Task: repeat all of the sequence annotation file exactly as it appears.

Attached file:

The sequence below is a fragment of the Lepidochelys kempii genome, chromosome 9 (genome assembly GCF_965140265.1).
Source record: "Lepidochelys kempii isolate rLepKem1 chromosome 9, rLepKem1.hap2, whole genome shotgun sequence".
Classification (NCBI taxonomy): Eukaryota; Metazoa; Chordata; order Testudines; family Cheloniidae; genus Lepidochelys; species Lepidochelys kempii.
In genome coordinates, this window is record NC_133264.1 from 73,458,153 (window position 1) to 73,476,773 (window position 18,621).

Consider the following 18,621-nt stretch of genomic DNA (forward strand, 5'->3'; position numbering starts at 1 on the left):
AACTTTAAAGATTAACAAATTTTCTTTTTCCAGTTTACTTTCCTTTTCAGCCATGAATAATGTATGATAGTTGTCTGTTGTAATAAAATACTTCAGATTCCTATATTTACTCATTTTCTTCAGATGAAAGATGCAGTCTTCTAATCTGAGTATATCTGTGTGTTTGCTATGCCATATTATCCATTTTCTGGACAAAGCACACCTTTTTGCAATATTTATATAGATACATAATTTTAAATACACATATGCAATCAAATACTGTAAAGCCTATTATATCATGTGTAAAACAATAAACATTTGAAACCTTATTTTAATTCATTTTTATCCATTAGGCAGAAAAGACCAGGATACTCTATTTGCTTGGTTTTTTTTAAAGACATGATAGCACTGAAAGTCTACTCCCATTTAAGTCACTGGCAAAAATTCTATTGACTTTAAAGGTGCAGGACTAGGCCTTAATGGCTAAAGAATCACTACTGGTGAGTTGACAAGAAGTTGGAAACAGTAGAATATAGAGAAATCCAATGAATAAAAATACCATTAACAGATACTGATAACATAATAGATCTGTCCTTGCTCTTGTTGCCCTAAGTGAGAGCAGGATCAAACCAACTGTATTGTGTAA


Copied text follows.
The sequence below is a fragment of the Lepidochelys kempii genome, chromosome 9 (genome assembly GCF_965140265.1).
Source record: "Lepidochelys kempii isolate rLepKem1 chromosome 9, rLepKem1.hap2, whole genome shotgun sequence".
Classification (NCBI taxonomy): Eukaryota; Metazoa; Chordata; order Testudines; family Cheloniidae; genus Lepidochelys; species Lepidochelys kempii.
In genome coordinates, this window is record NC_133264.1 from 73,458,153 (window position 1) to 73,476,773 (window position 18,621).

Consider the following 18,621-nt stretch of genomic DNA (forward strand, 5'->3'; position numbering starts at 1 on the left):
AACTTTAAAGATTAACAAATTTTCTTTTTCCAGTTTACTTTCCTTTTCAGCCATGAATAATGTATGATAGTTGTCTGTTGTAATAAAATACTTCAGATTCCTATATTTACTCATTTTCTTCAGATGAAAGATGCAGTCTTCTAATCTGAGTATATCTGTGTGTTTGCTATGCCATATTATCCATTTTCTGGACAAAGCACACCTTTTTGCAATATTTATATAGATACATAATTTTAAATACACATATGCAATCAAATACTGTAAAGCCTATTATATCATGTGTAAAACAATAAACATTTGAAACCTTATTTTAATTCATTTTTATCCATTAGGCAGAAAAGACCAGGATACTCTATTTGCTTGGTTTTTTTTAAAGACATGATAGCACTGAAAGTCTACTCCCATTTAAGTCACTGGCAAAAATTCTATTGACTTTAAAGGTGCAGGACTAGGCCTTAATGGCTAAAGAATCACTACTGGTGAGTTGACAAGAAGTTGGAAACAGTAGAATATAGAGAAATCCAATGAATAAAAATACCATTAACAGATACTGATAACATAATAGATCTGTCCTTGCTCTTGTTGCCCTAAGTGAGAGCAGGATCAAACCAACTGTATTGTGTAA